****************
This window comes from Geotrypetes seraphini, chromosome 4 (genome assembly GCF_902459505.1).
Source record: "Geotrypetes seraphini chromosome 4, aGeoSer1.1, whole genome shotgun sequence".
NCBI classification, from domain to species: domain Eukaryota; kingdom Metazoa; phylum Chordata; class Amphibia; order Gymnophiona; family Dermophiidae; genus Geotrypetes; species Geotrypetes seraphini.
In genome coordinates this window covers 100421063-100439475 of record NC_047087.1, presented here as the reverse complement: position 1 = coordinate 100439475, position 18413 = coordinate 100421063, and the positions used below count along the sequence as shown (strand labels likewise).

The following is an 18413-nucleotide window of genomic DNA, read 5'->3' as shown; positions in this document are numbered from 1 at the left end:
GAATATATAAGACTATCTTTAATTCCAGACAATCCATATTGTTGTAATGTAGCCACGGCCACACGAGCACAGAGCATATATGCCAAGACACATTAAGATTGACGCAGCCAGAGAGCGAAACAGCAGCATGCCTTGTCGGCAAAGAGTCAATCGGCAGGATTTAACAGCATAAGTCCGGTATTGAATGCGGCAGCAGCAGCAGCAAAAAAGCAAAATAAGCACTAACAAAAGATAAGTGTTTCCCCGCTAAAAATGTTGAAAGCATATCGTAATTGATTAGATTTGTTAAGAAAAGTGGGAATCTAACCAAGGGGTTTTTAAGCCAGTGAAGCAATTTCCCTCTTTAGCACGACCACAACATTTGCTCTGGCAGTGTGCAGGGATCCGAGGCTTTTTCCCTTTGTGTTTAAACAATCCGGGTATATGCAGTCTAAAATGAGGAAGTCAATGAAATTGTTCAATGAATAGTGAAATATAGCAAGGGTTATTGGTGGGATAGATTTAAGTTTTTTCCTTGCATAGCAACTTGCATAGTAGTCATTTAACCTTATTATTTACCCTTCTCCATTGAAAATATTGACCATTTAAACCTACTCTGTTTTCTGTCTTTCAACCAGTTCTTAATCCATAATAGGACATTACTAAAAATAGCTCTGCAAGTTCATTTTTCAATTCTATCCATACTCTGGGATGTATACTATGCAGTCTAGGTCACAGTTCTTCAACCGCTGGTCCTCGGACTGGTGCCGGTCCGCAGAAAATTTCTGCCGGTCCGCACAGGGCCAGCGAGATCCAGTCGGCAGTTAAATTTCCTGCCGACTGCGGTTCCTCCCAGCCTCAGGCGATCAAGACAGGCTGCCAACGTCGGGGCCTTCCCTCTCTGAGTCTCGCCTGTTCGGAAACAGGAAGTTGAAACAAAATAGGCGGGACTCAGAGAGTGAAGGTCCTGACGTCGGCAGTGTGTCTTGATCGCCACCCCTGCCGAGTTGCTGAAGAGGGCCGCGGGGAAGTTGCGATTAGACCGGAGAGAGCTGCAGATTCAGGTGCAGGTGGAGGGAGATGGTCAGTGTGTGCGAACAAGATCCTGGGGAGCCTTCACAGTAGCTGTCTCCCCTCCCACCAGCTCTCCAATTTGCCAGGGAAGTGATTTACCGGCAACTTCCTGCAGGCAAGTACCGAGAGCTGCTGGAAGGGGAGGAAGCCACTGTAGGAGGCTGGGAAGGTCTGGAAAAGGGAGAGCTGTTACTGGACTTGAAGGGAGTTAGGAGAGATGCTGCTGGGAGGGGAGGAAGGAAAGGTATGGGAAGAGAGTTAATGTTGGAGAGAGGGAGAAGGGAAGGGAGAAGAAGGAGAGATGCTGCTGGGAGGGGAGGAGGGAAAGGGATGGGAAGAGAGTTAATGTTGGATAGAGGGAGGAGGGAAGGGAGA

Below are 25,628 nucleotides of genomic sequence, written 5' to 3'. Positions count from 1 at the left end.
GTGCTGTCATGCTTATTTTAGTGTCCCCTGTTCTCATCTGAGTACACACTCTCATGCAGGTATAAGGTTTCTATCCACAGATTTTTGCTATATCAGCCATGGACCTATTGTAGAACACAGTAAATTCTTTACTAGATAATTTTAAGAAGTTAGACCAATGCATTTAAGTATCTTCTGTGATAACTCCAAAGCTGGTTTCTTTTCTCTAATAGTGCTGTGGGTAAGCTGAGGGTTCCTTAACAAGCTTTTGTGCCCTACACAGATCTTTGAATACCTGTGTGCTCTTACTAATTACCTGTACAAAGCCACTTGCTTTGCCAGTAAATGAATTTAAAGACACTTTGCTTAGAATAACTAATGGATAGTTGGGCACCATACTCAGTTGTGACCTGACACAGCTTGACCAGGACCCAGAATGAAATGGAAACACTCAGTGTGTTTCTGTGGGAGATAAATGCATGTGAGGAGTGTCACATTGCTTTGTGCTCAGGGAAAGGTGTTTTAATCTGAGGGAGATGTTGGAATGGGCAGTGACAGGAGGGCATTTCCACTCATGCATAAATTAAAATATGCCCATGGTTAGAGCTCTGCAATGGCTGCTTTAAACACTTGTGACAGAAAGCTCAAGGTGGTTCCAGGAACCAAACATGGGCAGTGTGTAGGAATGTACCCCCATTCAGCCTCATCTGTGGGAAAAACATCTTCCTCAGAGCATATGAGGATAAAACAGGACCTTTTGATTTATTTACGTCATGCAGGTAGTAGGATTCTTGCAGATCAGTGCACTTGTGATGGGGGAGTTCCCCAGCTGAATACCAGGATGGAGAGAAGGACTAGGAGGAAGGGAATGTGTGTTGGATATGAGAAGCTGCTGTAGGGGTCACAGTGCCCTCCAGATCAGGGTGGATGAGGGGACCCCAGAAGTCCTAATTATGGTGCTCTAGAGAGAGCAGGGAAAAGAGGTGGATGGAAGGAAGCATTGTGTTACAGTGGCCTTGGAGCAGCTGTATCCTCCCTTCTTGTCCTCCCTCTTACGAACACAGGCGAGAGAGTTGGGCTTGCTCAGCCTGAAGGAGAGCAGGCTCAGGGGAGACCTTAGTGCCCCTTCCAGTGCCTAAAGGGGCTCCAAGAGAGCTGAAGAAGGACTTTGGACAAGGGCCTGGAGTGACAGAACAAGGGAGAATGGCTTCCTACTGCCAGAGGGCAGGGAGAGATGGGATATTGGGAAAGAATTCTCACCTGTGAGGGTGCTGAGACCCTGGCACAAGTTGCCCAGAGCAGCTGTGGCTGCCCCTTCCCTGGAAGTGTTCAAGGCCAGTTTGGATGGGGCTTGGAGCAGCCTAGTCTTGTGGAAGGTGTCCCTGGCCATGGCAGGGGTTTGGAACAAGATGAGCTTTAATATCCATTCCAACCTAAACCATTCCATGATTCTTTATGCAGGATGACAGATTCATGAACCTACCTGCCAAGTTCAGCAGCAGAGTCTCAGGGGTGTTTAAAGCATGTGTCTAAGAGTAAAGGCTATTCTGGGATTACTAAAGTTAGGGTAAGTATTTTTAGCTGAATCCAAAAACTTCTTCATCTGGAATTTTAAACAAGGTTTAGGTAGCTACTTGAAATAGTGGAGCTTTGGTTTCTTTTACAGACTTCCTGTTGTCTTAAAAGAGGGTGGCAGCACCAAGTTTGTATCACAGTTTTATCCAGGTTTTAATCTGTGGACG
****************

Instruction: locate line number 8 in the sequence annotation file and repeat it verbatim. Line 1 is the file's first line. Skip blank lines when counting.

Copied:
GTGCTGTCATGCTTATTTTAGTGTCCCCTGTTCTCATCTGAGTACACACTCTCATGCAGGTATAAGGTTTCTATCCACAGATTTTTGCTATATCAGCCATGGACCTATTGTAGAACACAGTAAATTCTTTACTAGATAATTTTAAGAAGTTAGACCAATGCATTTAAGTATCTTCTGTGATAACTCCAAAGCTGGTTTCTTTTCTCTAATAGTGCTGTGGGTAAGCTGAGGGTTCCTTAACAAGCTTTTGTGCCCTACACAGATCTTTGAATACCTGTGTGCTCTTACTAATTACCTGTACAAAGCCACTTGCTTTGCCAGTAAATGAATTTAAAGACACTTTGCTTAGAATAACTAATGGATAGTTGGGCACCATACTCAGTTGTGACCTGACACAGCTTGACCAGGACCCAGAATGAAATGGAAACACTCAGTGTGTTTCTGTGGGAGATAAATGCATGTGAGGAGTGTCACATTGCTTTGTGCTCAGGGAAAGGTGTTTTAATCTGAGGGAGATGTTGGAATGGGCAGTGACAGGAGGGCATTTCCACTCATGCATAAATTAAAATATGCCCATGGTTAGAGCTCTGCAATGGCTGCTTTAAACACTTGTGACAGAAAGCTCAAGGTGGTTCCAGGAACCAAACATGGGCAGTGTGTAGGAATGTACCCCCATTCAGCCTCATCTGTGGGAAAAACATCTTCCTCAGAGCATATGAGGATAAAACAGGACCTTTTGATTTATTTACGTCATGCAGGTAGTAGGATTCTTGCAGATCAGTGCACTTGTGATGGGGGAGTTCCCCAGCTGAATACCAGGATGGAGAGAAGGACTAGGAGGAAGGGAATGTGTGTTGGATATGAGAAGCTGCTGTAGGGGTCACAGTGCCCTCCAGATCAGGGTGGATGAGGGGACCCCAGAAGTCCTAATTATGGTGCTCTAGAGAGAGCAGGGAAAAGAGGTGGATGGAAGGAAGCATTGTGTTACAGTGGCCTTGGAGCAGCTGTATCCTCCCTTCTTGTCCTCCCTCTTACGAACACAGGCGAGAGAGTTGGGCTTGCTCAGCCTGAAGGAGAGCAGGCTCAGGGGAGACCTTAGTGCCCCTTCCAGTGCCTAAAGGGGCTCCAAGAGAGCTGAAGAAGGACTTTGGACAAGGGCCTGGAGTGACAGAACAAGGGAGAATGGCTTCCTACTGCCAGAGGGCAGGGAGAGATGGGATATTGGGAAAGAATTCTCACCTGTGAGGGTGCTGAGACCCTGGCACAAGTTGCCCAGAGCAGCTGTGGCTGCCCCTTCCCTGGAAGTGTTCAAGGCCAGTTTGGATGGGGCTTGGAGCAGCCTAGTCTTGTGGAAGGTGTCCCTGGCCATGGCAGGGGTTTGGAACAAGATGAGCTTTAATATCCATTCCAACCTAAACCATTCCATGATTCTTTATGCAGGATGACAGATTCATGAACCTACCTGCCAAGTTCAGCAGCAGAGTCTCAGGGGTGTTTAAAGCATGTGTCTAAGAGTAAAGGCTATTCTGGGATTACTAAAGTTAGGGTAAGTATTTTTAGCTGAATCCAAAAACTTCTTCATCTGGAATTTTAAACAAGGTTTAGGTAGCTACTTGAAATAGTGGAGCTTTGGTTTCTTTTACAGACTTCCTGTTGTCTTAAAAGAGGGTGGCAGCACCAAGTTTGTATCACAGTTTTATCCAGGTTTTAATCTGTGGACG